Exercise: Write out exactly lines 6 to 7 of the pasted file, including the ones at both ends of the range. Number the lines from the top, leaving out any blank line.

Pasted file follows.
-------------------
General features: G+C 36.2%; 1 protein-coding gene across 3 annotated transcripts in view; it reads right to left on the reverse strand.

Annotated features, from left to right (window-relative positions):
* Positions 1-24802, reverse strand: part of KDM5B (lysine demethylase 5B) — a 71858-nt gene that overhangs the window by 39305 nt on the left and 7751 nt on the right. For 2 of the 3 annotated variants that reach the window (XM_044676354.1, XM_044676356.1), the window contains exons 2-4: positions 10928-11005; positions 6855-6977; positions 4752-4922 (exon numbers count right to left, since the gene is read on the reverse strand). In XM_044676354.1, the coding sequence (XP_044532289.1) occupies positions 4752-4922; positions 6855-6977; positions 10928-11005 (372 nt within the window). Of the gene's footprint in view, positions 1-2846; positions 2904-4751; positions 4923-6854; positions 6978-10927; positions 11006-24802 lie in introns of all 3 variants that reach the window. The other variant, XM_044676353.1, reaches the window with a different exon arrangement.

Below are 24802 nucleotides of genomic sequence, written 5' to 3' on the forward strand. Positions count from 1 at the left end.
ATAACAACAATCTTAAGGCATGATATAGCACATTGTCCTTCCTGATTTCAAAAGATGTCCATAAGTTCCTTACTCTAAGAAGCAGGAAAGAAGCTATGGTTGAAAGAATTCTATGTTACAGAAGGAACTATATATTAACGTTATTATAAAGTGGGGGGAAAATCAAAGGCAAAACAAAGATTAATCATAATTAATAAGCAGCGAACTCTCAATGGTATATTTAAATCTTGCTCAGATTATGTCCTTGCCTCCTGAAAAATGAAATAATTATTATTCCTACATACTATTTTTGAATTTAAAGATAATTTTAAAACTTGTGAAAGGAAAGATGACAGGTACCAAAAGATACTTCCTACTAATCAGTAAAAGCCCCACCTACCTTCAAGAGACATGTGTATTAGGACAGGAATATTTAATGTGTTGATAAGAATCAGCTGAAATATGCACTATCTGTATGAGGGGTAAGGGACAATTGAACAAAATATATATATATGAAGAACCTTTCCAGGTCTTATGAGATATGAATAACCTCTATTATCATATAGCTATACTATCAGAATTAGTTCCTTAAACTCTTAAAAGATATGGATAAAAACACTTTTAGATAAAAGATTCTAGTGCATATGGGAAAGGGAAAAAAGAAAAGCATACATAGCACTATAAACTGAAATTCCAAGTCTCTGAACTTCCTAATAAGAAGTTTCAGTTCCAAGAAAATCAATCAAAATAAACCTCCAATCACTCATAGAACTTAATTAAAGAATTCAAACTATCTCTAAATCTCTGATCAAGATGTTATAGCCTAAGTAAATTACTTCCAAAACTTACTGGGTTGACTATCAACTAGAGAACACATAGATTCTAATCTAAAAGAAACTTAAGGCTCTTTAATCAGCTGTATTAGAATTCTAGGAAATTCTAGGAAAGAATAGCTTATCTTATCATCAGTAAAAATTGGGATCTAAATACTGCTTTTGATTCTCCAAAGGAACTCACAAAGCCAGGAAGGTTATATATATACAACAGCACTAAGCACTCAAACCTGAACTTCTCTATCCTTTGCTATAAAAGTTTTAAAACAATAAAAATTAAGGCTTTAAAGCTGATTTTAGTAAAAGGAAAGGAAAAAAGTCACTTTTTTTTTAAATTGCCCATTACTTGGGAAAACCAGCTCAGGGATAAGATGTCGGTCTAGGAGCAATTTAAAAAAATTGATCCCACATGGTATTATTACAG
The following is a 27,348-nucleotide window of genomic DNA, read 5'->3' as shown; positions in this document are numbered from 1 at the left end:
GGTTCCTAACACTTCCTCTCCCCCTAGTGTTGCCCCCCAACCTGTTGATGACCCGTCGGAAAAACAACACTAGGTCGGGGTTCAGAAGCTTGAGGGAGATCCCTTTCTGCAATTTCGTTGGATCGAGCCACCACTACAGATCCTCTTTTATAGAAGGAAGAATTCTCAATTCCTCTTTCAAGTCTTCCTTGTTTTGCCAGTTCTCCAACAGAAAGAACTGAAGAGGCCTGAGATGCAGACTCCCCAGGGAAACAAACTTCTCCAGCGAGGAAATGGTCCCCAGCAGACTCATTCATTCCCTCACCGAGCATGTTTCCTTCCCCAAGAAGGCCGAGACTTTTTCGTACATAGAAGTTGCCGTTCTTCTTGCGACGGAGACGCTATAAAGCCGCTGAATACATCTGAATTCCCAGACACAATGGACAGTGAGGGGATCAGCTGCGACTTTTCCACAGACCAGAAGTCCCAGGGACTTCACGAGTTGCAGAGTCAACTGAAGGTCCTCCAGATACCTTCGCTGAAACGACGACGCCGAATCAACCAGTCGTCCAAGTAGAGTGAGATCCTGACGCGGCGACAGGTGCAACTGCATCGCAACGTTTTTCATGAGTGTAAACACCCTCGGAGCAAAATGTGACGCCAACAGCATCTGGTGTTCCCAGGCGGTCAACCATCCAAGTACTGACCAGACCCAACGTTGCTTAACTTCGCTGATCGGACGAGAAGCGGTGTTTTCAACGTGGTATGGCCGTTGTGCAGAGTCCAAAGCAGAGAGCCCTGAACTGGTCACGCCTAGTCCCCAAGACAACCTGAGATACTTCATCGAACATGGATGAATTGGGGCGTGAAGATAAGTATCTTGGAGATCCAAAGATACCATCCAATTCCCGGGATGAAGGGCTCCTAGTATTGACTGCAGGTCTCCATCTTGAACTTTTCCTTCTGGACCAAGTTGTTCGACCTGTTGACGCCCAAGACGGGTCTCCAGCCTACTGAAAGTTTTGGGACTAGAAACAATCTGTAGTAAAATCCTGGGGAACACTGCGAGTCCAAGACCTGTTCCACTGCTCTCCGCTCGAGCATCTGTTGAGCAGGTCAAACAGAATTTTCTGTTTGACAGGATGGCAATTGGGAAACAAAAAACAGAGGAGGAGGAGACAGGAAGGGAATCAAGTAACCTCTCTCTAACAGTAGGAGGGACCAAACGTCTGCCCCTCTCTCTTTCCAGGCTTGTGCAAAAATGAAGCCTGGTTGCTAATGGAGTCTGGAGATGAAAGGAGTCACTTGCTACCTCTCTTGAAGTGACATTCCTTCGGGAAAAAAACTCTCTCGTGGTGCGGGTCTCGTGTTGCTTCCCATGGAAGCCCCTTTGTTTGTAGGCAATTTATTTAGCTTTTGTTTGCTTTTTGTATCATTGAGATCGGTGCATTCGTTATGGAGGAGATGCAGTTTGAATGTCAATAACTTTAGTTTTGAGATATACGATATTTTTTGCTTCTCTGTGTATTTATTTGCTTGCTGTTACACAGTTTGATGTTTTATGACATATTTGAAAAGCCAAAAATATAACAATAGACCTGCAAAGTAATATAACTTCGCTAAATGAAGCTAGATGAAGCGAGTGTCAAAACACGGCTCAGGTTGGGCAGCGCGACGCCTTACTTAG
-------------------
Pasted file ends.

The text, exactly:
The following is a 27,348-nucleotide window of genomic DNA, read 5'->3' as shown; positions in this document are numbered from 1 at the left end:
GGTTCCTAACACTTCCTCTCCCCCTAGTGTTGCCCCCCAACCTGTTGATGACCCGTCGGAAAAACAACACTAGGTCGGGGTTCAGAAGCTTGAGGGAGATCCCTTTCTGCAATTTCGTTGGATCGAGCCACCACTACAGATCCTCTTTTATAGAAGGAAGAATTCTCAATTCCTCTTTCAAGTCTTCCTTGTTTTGCCAGTTCTCCAACAGAAAGAACTGAAGAGGCCTGAGATGCAGACTCCCCAGGGAAACAAACTTCTCCAGCGAGGAAATGGTCCCCAGCAGACTCATTCATTCCCTCACCGAGCATGTTTCCTTCCCCAAGAAGGCCGAGACTTTTTCGTACATAGAAGTTGCCGTTCTTCTTGCGACGGAGACGCTATAAAGCCGCTGAATACATCTGAATTCCCAGACACAATGGACAGTGAGGGGATCAGCTGCGACTTTTCCACAGACCAGAAGTCCCAGGGACTTCACGAGTTGCAGAGTCAACTGAAGGTCCTCCAGATACCTTCGCTGAAACGACGACGCCGAATCAACCAGTCGTCCAAGTAGAGTGAGATCCTGACGCGGCGACAGGTGCAACTGCATCGCAACGTTTTTCATGAGTGTAAACACCCTCGGAGCAAAATGTGACGCCAACAGCATCTGGTGTTCCCAGGCGGTCAACCATCCAAGTACTGACCAGACCCAACGTTGCTTAACTTCGCTGATCGGACGAGAAGCGGTGTTTTCAACGTGGTATGGCCGTTGTGCAGAGTCCAAAGCAGAGAGCCCTGAACTGGTCACGCCTAGTCCCCAAGACAACCTGAGATACTTCATCGAACATGGATGAATTGGGGCGTGAAGATAAGTATCTTGGAGATCCAAAGATACCATCCAATTCCCGGGATGAAGGGCTCCTAGTATTGACTGCAGGTCTCCATCTTGAACTTTTCCTTCTGGACCAAGTTGTTCGACCTGTTGACGCCCAAGACGGGTCTCCAGCCTACTGAAAGTTTTGGGACTAGAAACAATCTGTAGTAAAATCCTGGGGAACACTGCGAGTCCAAGACCTGTTCCACTGCTCTCCGCTCGAGCATCTGTTGAGCAGGTCAAACAGAATTTTCTGTTTGACAGGATGGCAATTGGGAAACAAAAAACAGAGGAGGAGGAGACAGGAAGGGAATCAAGTAACCTCTCTCTAACAGTAGGAGGGACCAAACGTCTGCCCCTCTCTCTTTCCAGGCTTGTGCAAAAATGAAGCCTGGTTGCTAATGGAGTCTGGAGATGAAAGGAGTCACTTGCTACCTCTCTTGAAGTGACATTCCTTCGGGAAAAAAACTCTCTCGTGGTGCGGGTCTCGTGTTGCTTCCCATGGAAGCCCCTTTGTTTGTAGGCAATTTATTTAGCTTTTGTTTGCTTTTTGTATCATTGAGATCGGTGCATTCGTTATGGAGGAGATGCAGTTTGAATGTCAATAACTTTAGTTTTGAGATATACGATATTTTTTGCTTCTCTGTGTATTTATTTGCTTGCTGTTACACAGTTTGATGTTTTATGACATATTTGAAAAGCCAAAAATATAACAATAGACCTGCAAAGTAATATAACTTCGCTAAATGAAGCTAGATGAAGCGAGTGTCAAAACACGGCTCAGGTTGGGCAGCGCGACGCCTTACTTAG